When it comes to grafts in the US dental market, by far the most commonly used is human bone particulate from a tissue bank. I think it is safe to say that dentists generally know very little about the source and processing of graft materials. This article is intended to close that gap.
As many of you may already know, the use of laser and light technology is vastly altering the medical and dental industries. Many dentists have discovered the number of benefits of incorporating laser technology into procedure implementations and treatments. Lasers have been noted to increase the efficiency and effectiveness of procedures and can diminish the amount of time necessary for treatment and recovery. Whether it is used for shaping a patients gums after periodontal disease or whitening teeth, as time passes the uses of dental lasers in cosmetic dentistry has become increasingly evident and popular.
One of the lesser known uses for a dental laser is the role this technology can play on tooth decay and carries detection. Until recently, detection of tooth decay has been difficult to detect in its earliest stages. Often evidence of decay can only be seen once it has progressed and begun to permeate through the surrounding tissue causing visible damage. The primary reason for this is that decay can move into microscopic tears in enamel where it can go unnoticed. In fact, decay cannot be seen until it is one-third the width of the tooth. This can give the bacteria a chance to do damage to the teeth and dental structure that could have been avoided if detected early. As decay progress it becomes more difficult to treat and can lead to a number of dental disorders. Until recently dentists needed to take x-rays and physically probe teeth to find evidence of decay. At this point the decay has already began doing damage to the enamel of the tooth. With the use of dental lasers however, cavity detection can begin much earlier.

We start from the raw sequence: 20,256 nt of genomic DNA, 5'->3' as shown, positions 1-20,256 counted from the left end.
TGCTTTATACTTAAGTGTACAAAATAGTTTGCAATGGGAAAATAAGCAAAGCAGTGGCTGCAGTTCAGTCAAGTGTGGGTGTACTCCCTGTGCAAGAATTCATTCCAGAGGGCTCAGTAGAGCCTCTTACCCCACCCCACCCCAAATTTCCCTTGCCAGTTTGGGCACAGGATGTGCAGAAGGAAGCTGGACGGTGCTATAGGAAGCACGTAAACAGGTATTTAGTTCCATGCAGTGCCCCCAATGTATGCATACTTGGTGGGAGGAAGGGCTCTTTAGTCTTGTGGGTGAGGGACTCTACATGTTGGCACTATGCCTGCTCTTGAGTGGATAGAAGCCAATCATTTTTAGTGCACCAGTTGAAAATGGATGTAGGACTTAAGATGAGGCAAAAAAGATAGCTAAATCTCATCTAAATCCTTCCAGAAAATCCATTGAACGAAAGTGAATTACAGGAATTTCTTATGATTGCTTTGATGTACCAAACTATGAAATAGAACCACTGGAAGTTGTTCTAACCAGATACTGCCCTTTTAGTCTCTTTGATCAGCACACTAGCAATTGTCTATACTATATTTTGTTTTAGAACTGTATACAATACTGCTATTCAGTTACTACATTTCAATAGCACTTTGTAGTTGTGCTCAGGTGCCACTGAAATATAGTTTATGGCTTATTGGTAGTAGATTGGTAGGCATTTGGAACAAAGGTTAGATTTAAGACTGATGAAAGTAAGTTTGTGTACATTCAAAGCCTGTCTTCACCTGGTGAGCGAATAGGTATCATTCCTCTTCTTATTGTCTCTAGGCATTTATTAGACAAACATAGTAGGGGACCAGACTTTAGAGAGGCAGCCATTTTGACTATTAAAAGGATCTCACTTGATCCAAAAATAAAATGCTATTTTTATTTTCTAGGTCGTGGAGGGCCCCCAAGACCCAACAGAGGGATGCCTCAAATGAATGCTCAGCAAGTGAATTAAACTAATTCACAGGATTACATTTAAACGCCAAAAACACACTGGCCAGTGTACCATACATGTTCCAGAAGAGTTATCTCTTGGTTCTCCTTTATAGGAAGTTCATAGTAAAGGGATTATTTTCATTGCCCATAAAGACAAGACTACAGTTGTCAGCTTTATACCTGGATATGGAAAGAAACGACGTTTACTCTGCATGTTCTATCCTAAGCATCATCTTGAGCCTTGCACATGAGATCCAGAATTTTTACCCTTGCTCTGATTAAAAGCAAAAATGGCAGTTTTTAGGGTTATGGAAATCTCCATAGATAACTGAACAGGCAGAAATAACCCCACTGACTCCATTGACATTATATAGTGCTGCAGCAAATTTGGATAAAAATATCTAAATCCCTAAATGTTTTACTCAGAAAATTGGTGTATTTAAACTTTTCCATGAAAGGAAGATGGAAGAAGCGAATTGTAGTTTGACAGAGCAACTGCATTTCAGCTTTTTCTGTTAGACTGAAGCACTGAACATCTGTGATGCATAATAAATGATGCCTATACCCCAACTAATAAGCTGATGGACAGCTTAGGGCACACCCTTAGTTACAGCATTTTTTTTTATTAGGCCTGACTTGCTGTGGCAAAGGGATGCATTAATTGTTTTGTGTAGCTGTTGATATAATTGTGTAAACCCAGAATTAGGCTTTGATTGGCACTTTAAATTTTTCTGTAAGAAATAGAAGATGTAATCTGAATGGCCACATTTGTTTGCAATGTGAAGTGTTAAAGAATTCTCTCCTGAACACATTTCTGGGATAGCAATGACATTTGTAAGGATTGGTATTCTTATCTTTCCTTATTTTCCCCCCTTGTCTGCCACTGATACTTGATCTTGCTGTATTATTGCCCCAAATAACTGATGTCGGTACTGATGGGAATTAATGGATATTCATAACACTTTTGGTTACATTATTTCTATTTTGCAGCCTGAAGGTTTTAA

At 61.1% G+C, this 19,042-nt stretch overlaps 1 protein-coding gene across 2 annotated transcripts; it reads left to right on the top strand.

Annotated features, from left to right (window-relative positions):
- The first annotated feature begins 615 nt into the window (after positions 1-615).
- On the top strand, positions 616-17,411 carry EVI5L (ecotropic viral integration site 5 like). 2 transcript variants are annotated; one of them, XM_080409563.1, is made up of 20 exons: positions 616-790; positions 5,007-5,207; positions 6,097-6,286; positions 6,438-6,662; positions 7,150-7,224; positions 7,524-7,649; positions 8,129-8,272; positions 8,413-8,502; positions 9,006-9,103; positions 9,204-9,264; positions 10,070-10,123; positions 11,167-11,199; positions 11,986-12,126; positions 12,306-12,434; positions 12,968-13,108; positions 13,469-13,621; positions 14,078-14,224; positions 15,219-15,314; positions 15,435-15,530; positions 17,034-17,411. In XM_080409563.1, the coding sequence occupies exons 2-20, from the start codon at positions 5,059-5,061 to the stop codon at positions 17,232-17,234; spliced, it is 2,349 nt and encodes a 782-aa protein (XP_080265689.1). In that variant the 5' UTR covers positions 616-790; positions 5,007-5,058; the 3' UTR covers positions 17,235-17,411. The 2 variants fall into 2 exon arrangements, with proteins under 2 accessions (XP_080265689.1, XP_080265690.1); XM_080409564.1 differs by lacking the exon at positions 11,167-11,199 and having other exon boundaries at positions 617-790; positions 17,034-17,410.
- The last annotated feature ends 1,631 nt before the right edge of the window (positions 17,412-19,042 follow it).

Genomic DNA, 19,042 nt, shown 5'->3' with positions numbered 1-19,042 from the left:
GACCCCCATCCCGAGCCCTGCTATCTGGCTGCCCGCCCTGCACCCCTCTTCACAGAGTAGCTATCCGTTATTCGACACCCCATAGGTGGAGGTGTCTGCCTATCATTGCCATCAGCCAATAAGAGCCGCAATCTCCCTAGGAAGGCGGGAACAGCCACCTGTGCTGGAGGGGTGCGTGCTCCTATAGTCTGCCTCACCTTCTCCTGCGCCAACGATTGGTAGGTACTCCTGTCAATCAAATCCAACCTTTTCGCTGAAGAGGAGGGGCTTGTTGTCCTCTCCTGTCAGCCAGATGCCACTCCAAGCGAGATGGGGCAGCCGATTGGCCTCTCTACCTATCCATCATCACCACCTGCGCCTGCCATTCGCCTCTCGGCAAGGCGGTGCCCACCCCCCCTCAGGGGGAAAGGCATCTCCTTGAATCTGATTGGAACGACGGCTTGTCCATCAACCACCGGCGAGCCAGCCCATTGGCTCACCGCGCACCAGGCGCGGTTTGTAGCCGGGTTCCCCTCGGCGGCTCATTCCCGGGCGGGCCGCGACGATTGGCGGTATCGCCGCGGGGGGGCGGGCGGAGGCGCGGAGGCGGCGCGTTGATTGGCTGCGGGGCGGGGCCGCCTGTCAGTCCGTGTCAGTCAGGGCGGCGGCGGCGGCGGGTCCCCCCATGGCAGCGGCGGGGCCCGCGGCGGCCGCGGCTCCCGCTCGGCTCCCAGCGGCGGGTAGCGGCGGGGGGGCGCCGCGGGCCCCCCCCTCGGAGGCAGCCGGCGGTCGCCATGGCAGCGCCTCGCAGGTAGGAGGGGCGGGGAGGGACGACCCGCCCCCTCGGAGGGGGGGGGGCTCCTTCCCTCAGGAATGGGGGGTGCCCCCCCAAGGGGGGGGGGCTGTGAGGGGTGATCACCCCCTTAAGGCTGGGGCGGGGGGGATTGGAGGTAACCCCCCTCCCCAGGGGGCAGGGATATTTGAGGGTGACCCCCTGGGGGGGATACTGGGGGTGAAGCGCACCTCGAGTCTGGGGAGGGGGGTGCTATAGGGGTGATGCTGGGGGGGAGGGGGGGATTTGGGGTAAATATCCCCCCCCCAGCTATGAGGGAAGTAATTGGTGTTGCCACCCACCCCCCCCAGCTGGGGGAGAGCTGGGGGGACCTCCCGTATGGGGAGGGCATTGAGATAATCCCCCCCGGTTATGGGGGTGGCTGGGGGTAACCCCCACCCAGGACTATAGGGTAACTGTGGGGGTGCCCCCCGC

Picture this: your hygienist has a full day of patients. A couple of S/RPs, a couple of new patients, and some nice recalls. Ahh… it’s a beautiful thing.
But wait! What’s that I see here? She hasn’t been using the correct CDT codes for her procedures. Oh no! Poor coding is about more than just lost revenue; it can lead to benefit claims bouncing back and over- or under-treatment.
We should periodically sit down with our hygiene teams and discuss treatment philosophies, like when to refer to a periodontist or how often a full mouth probing should be done. A super important part of this conversation is which codes can be used and when.
Can dentistry be a profitable profession? Ask practice owners that question, and many will nod their heads in agreement. Like any professional services firm, however, every successful dental office started from humble beginnings.
Practice owners, at the beginning of their careers tend to stumble about running their dental offices, learning things along the way and improvising until they succeed. As they gain more experience and learn from their mistakes, many find their practices booming and patients lining up outside their door. Continue Reading
Are your front desk personnel trained to collect patient co-payments and deductibles at time of service? Do they know the amount of receivables due from each patient and their insurance company? If not, your practice could be losing a significant amount of income. Studies show that collecting payment from patients at the time of service maximizes your collection percentage and decreases collection costs. Taking steps now to collect every dollar earned will prevent your profits from slipping through the cracks. This article offers strategies to successfully collect payments at time of service and is geared towards helping your front desk staff achieve winning performance.
Attitude is Everything
A patient’s first impression of your practice is their front desk experience. Your staff should be greeting patients by name, while presenting a professional attitude and appearance. They should be polite, and possess strong customer service and communication skills. Front desk staff must feel comfortable asking for co-pays and deductibles and indicate that payment is expected at the time of service. Their attitude needs to be friendly, yet firm. The dentists in the practice need to be supportive of the collection policy and refer all discussions regarding financial matters to the appropriate personnel, rather than discussing with the patient. Your office should have a clear, written financial policy, which should specifically state when you expect payment. This will empower your front desk personnel and send a clear message to patients.